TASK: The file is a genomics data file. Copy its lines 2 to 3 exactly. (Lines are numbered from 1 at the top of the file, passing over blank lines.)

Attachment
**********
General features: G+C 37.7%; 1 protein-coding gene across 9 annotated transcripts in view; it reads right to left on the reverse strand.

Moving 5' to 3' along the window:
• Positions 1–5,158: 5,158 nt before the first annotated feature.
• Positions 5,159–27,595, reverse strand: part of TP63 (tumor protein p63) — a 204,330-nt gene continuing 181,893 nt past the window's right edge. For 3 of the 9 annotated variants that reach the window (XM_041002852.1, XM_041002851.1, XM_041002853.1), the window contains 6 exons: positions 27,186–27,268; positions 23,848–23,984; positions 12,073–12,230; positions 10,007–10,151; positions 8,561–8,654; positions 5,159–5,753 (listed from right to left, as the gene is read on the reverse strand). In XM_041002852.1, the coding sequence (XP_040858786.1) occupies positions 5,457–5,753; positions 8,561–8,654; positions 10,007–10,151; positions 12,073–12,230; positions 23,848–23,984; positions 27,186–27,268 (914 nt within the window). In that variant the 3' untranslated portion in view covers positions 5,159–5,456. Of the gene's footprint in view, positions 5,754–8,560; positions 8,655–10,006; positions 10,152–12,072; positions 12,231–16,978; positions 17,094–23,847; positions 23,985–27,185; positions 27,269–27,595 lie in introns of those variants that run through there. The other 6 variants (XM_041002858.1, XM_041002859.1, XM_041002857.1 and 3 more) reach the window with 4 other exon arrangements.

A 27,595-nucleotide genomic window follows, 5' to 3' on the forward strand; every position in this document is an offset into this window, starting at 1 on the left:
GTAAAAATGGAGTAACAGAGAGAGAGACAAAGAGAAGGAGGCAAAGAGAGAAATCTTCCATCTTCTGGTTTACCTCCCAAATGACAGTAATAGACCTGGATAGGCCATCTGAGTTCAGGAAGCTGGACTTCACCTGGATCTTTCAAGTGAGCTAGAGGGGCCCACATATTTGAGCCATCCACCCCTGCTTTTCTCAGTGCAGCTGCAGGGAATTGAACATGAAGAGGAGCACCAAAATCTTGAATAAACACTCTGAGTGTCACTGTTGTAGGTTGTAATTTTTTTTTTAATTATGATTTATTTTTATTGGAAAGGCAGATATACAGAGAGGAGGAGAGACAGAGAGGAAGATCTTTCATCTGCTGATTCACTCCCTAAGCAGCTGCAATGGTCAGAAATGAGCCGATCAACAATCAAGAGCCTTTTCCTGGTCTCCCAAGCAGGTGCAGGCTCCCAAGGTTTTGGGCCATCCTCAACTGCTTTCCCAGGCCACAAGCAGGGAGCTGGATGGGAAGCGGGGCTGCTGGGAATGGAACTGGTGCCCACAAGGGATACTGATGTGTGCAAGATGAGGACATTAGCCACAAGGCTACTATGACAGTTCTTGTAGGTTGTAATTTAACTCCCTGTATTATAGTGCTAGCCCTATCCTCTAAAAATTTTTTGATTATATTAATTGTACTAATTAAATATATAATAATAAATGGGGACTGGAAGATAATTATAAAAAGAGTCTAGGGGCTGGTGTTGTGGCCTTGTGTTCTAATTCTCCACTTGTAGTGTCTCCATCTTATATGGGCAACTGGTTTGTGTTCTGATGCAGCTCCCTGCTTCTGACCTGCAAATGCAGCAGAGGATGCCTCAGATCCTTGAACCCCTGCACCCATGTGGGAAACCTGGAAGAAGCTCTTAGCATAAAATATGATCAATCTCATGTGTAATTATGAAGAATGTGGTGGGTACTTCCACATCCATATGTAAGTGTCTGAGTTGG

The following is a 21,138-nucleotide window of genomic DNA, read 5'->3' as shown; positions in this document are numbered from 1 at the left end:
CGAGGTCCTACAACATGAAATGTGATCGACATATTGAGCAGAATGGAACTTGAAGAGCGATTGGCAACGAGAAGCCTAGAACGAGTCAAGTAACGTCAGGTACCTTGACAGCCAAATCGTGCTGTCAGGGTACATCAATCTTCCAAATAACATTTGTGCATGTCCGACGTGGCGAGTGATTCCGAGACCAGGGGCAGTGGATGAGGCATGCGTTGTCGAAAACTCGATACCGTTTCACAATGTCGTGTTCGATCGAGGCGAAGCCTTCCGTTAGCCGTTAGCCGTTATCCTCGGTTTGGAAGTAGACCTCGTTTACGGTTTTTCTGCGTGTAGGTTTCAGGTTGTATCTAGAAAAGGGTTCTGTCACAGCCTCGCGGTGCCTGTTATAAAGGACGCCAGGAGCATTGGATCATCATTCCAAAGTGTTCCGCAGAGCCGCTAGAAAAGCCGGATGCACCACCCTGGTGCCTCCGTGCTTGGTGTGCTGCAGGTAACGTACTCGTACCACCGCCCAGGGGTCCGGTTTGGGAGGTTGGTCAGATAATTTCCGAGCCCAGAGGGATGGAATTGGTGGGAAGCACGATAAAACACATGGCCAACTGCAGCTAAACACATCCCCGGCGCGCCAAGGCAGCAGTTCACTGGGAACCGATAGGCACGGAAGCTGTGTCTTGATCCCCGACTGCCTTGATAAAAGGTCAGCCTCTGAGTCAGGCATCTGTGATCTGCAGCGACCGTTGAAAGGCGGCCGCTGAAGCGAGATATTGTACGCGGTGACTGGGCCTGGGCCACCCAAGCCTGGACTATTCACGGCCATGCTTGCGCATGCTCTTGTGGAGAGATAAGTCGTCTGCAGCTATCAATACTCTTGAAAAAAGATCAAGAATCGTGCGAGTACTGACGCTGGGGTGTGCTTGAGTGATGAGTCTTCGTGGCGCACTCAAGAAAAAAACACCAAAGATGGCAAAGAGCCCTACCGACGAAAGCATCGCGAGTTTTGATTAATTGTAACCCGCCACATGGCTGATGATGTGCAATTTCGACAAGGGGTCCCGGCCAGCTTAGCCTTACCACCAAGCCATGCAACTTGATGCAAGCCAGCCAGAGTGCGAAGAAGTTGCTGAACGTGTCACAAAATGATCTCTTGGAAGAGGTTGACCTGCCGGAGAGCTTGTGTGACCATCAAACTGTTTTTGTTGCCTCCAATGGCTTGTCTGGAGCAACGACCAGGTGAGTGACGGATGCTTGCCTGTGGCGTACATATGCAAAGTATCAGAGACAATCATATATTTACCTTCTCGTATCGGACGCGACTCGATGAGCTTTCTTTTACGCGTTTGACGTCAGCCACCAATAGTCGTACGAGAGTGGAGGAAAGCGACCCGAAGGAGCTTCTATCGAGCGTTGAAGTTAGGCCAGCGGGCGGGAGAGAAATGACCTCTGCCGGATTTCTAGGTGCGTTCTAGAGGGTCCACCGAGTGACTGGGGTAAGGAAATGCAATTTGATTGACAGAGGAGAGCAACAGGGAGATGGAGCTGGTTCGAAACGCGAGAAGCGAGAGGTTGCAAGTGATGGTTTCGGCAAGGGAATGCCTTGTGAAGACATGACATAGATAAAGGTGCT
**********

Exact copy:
Moving 5' to 3' along the window:
• Positions 1–5,158: 5,158 nt before the first annotated feature.